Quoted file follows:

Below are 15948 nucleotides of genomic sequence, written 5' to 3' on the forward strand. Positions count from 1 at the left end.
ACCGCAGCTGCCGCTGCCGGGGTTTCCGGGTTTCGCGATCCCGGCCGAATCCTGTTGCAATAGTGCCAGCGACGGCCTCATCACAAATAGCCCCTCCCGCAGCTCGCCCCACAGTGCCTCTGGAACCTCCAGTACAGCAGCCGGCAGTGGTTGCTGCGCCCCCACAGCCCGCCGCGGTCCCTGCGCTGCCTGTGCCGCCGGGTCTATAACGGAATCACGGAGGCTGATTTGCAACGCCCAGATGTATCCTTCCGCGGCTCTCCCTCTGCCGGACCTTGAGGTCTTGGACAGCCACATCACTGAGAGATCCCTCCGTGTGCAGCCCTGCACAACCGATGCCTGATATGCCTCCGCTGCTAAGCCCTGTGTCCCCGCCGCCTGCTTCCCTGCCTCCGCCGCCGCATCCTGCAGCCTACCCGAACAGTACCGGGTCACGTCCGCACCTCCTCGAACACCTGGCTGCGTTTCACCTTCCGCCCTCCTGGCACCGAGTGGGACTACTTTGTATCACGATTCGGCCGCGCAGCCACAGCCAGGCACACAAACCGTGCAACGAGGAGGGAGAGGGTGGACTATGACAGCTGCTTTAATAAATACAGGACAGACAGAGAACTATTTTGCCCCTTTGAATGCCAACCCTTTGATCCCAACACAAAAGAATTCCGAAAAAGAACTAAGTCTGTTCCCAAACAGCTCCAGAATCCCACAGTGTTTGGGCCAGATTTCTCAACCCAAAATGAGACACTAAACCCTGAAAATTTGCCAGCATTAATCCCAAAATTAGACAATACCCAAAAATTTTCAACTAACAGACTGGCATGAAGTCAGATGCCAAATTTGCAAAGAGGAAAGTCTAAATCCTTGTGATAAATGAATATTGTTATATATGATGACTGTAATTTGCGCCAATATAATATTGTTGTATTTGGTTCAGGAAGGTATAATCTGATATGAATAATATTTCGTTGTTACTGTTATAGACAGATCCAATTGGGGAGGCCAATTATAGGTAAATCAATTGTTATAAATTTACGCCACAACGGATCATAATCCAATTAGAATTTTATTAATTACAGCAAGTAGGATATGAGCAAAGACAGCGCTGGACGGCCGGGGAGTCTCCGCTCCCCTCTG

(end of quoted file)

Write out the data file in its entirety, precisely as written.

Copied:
Below are 15948 nucleotides of genomic sequence, written 5' to 3' on the forward strand. Positions count from 1 at the left end.
ACCGCAGCTGCCGCTGCCGGGGTTTCCGGGTTTCGCGATCCCGGCCGAATCCTGTTGCAATAGTGCCAGCGACGGCCTCATCACAAATAGCCCCTCCCGCAGCTCGCCCCACAGTGCCTCTGGAACCTCCAGTACAGCAGCCGGCAGTGGTTGCTGCGCCCCCACAGCCCGCCGCGGTCCCTGCGCTGCCTGTGCCGCCGGGTCTATAACGGAATCACGGAGGCTGATTTGCAACGCCCAGATGTATCCTTCCGCGGCTCTCCCTCTGCCGGACCTTGAGGTCTTGGACAGCCACATCACTGAGAGATCCCTCCGTGTGCAGCCCTGCACAACCGATGCCTGATATGCCTCCGCTGCTAAGCCCTGTGTCCCCGCCGCCTGCTTCCCTGCCTCCGCCGCCGCATCCTGCAGCCTACCCGAACAGTACCGGGTCACGTCCGCACCTCCTCGAACACCTGGCTGCGTTTCACCTTCCGCCCTCCTGGCACCGAGTGGGACTACTTTGTATCACGATTCGGCCGCGCAGCCACAGCCAGGCACACAAACCGTGCAACGAGGAGGGAGAGGGTGGACTATGACAGCTGCTTTAATAAATACAGGACAGACAGAGAACTATTTTGCCCCTTTGAATGCCAACCCTTTGATCCCAACACAAAAGAATTCCGAAAAAGAACTAAGTCTGTTCCCAAACAGCTCCAGAATCCCACAGTGTTTGGGCCAGATTTCTCAACCCAAAATGAGACACTAAACCCTGAAAATTTGCCAGCATTAATCCCAAAATTAGACAATACCCAAAAATTTTCAACTAACAGACTGGCATGAAGTCAGATGCCAAATTTGCAAAGAGGAAAGTCTAAATCCTTGTGATAAATGAATATTGTTATATATGATGACTGTAATTTGCGCCAATATAATATTGTTGTATTTGGTTCAGGAAGGTATAATCTGATATGAATAATATTTCGTTGTTACTGTTATAGACAGATCCAATTGGGGAGGCCAATTATAGGTAAATCAATTGTTATAAATTTACGCCACAACGGATCATAATCCAATTAGAATTTTATTAATTACAGCAAGTAGGATATGAGCAAAGACAGCGCTGGACGGCCGGGGAGTCTCCGCTCCCCTCTG